Even more amazing, it wasn’t until the mid-2010s that Antarctic sea ice reached a record high. tops– at least highs since satellite observations began – having increased slightly but steadily over the years since 1979.
This recent growth of Antarctic sea ice contrasts sharply with that of the Arctic, a region that is currently warming up to four times faster than the rest of the planet and has been steadily losing ice for decades. It is due to a phenomenon called arctic amplification: Melting ice exposes darker ocean or land waters, which absorb more solar energy than white ice, which in turn leads to increased warming.
Antarctica is a different beast: it’s a frozen continent surrounded by an open ocean, whereas the Arctic is an ocean of floating ice surrounded by land, like Russia, Alaska and northern Canada. Antarctica’s ice is insulated, in a sense, by strong cold ocean currents that swirl around the continent. In addition, the altitude of Antarctica is quite high, which provides additional cooling.
Antarctica’s sea ice, which forms when seawater freezes, is distinct from the continent’s ice caps and shelves. An ice cap sits on top of the earth and can be thousands of feet thick. It becomes an ice shelf when it begins to float on coastal waters. While the Antarctic ice caps and ice shelves have indeed been deteriorates as the planet heats upthe continent’s sea ice is much more seasonal, rising and falling dramatically between winter and summer.
Losing this sea ice will not raise sea level, just as melting ice cubes floating in a glass of water will not cause the glass to overflow. (Ice already displaces water.) But sea ice plays a critical role in protecting Antarctica’s colossal ice shelves from deterioration, and these could dramatically raise ocean levels if they do. were breaking. If it completely meltsThwaites Glacier, aka the Doomsday Glacier, could add 10 feet to sea level. Sea ice protects Thwaites and other glaciers because it acts as a buffer, absorbing wind and wave energy that would otherwise erode them. It also cools the air passing over coastal waters, further preventing the melting of ice shelves.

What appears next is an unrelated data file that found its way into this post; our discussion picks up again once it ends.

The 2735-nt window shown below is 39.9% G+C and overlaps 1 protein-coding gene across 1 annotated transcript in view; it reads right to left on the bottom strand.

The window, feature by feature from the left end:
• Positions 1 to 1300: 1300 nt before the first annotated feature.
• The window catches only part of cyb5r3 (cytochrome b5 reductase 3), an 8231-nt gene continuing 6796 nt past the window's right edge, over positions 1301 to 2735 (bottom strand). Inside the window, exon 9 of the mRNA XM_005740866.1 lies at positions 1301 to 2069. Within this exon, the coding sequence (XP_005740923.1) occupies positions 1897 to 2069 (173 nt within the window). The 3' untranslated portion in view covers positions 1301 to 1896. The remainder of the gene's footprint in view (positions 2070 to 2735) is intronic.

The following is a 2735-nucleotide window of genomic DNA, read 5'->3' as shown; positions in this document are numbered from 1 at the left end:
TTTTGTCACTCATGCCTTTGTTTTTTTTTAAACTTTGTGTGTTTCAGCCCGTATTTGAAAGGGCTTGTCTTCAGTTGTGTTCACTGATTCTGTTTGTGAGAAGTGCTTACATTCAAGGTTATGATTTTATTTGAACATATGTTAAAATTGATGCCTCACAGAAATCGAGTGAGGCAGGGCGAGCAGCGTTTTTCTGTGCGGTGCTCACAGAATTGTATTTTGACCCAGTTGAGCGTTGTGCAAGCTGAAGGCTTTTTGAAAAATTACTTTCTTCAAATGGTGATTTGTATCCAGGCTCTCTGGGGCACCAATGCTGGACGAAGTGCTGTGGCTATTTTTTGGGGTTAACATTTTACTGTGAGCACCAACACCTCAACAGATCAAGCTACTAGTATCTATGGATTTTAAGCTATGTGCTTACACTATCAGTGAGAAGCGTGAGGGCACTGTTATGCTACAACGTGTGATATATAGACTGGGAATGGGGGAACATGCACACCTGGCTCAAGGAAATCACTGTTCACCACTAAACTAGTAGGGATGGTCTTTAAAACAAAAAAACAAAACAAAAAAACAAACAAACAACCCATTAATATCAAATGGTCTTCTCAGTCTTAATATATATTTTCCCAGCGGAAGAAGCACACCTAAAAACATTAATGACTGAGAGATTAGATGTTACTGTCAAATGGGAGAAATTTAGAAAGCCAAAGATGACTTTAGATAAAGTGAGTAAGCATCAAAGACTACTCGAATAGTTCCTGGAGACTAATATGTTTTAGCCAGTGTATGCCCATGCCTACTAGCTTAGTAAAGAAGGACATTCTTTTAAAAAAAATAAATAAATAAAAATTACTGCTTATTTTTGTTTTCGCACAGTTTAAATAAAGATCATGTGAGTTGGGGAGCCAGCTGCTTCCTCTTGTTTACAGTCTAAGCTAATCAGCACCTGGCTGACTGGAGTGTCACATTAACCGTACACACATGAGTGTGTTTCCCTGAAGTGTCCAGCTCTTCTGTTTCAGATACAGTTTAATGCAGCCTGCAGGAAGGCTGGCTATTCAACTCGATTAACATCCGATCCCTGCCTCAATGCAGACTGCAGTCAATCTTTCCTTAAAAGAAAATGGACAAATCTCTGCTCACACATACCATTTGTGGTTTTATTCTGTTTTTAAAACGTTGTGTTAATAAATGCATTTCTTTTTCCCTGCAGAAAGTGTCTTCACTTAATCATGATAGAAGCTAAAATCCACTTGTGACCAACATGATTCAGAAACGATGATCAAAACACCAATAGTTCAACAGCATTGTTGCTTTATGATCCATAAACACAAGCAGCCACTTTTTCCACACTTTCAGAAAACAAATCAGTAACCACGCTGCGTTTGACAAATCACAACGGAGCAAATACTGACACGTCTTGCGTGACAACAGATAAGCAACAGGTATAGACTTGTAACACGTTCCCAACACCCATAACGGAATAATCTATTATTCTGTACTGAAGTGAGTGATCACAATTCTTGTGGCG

This year, the coast of West Antarctica has been particularly free of sea ice. “This is the area where climatologists are most concerned about the potential massive contributions of the ice sheet to sea level rise. “says Maksym. “This year we see absolutely no sea ice in this area, which I think is about the first time this has happened. Then there are some precedents studies it showed that if you remove the sea ice, you lose the kind of buttress effects, and it can accelerate the breakup of the pack ice.
But that’s not the only global effect the loss of sea ice will have: when seawater freezes into ice, the denser brine that remains sinks to the seafloor, creating deep currents that flow away from Antarctica. The less sea ice there is, the weaker these currents are. “This will affect how efficiently the oceans distribute energy and ultimately affect global climate,” says UCLA geographer Marilyn Raphael, who studies the region. “What happens in Antarctica doesn’t stay in Antarctica.”